I crossed Rosa rugosa ‘Rubra’[/url] with ‘Ferdinand Pichard’ in 2000. Of the approximately 300 seedlings that germinated all the leaves looked intermediate between rugosa and FP except for three seedlings. These seedlings had very rugose and quite tiny leaves. These seedlings were quite slow growing, and one died in the first month, another in the first year. The third, after three years of growth, is only 15 inches tall, and opened it first flower[/url] this week. This rose looks mostly like a miniature ‘Rubra’ except for the narrower leaves.
The thing that confuses me is this rose seems nothing at all like FP, yet I’m sure I opened the bud and removed the anthers from ‘Rubra’ long before it could be shedding pollen. The flower was always covered except for when I actively applied pollen. I’ve read that plants can sometimes divide in such a way that they produce a viable seed without pollen, but shouldn’t that then produce a plant almost identical to the mother? Why is this rose so small? There are no miniatures anywhere in its geneology.
Any guesses as to what quirk of genetics produced this rose?
Here is a picture of the whole plant[/url] as well as a comparison of parent and child leaves[/url].
P.S. I have a nagging memory of reading of someone else who did a wide cross with rugosas and got tiny and slow growing seedlings, but I can’t recall. Does it ring a bell for anyone? Maybe it was R. rugosa x R. arkansana?
The very small OGR Pompom de Bourgogne has narrow little leaves. Perhaps FP has something similar in its ancestry.
I had a very small rugosa that survived the first summer outdoors but was dead the next spring.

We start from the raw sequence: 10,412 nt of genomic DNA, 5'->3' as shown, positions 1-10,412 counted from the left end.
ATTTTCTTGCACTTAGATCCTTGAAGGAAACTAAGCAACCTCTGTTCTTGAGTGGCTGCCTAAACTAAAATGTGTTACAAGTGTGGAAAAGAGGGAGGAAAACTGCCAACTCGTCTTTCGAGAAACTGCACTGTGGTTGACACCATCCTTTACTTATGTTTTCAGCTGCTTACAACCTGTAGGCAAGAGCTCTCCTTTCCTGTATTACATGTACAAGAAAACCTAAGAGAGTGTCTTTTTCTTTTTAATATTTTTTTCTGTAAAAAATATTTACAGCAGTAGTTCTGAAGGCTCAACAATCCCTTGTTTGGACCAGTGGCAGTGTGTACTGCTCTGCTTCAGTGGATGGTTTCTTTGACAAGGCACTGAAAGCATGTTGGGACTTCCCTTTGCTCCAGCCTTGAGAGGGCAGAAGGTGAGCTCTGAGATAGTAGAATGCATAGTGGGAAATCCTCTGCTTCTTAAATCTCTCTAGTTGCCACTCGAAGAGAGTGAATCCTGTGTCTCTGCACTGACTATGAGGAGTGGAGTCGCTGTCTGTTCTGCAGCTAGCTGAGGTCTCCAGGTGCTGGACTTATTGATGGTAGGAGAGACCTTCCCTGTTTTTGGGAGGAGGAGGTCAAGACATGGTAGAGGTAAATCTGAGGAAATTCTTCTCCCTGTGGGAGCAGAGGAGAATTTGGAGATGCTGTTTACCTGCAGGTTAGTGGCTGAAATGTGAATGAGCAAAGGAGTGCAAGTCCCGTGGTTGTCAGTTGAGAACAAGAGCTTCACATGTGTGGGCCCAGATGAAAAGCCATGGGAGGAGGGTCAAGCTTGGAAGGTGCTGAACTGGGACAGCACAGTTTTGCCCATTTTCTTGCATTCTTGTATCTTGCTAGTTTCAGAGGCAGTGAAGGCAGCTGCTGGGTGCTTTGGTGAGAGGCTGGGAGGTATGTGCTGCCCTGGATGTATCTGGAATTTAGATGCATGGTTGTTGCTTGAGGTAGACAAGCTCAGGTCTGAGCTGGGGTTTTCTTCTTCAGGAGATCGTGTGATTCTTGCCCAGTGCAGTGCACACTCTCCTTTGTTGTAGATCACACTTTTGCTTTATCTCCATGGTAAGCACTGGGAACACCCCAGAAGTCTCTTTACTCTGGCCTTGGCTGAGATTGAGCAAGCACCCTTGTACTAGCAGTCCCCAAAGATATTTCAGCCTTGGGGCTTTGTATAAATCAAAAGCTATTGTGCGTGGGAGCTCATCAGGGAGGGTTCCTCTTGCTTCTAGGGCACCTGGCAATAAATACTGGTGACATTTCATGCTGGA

I have had several Theresa Bugnet granddaughters or great granddaughters similar to yours in size. One had very nice double flowers ( http://home.neo.rr.com/kuska/Theresebugnetdaughter.htm )
Its offspring is http://home.neo.rr.com/kuska/theresabugnetgranddaughterleft.htm
The following is one where the great granddaughter was used as the pollen parent:
These are 2 to 3 foot plants; but other offspring were 7 or 8 foot plants. I have other plants from the same mother that do not appear to have any rugosa blood in them (both large and small).
Eric, I got some miserable runts from R. rugosa using R. eglanteria pollen. Took quite a few years to bloom, and those blooms weren’t worth waiting for. But unlike your seedling, I could see definite traits from the eglanteria. The seedlings were not so similar to the rugosa parent. I don’t know if roses have ever been documented to do this, but the first idea that popped into my head was that your seedling looked like what I’d imagine for a haploid rugosa. I know some other plants will make haploid offspring when crossed to a distant relative, but most of those examples (that I know of) are in the grass family. I’ve seen pictures of haploid tobacco (I think) and some other dicots, that have been grown from anther culture. They have that same diminutive appearance. Just food for thought. Tom
Haploid roses were grown in southern France by INRA (Agricultural Research National Institute). They got as well dihaploid (that is diploids from tetraploids) roses. The later from irradiated (dead) pollen are being further bred with success. The curious is that with the expected diploid progeny they got aneuploids, triploids, tetraploids and pentaploids.
About Eric’s rugosa seedling if fertile it is probably an unwanted cross. If sterile aneuploidy or haploidy are possibilities.
Hey, that looks interesting! It looks like it might be fun to work with crossing it back to fertile mini seed parents.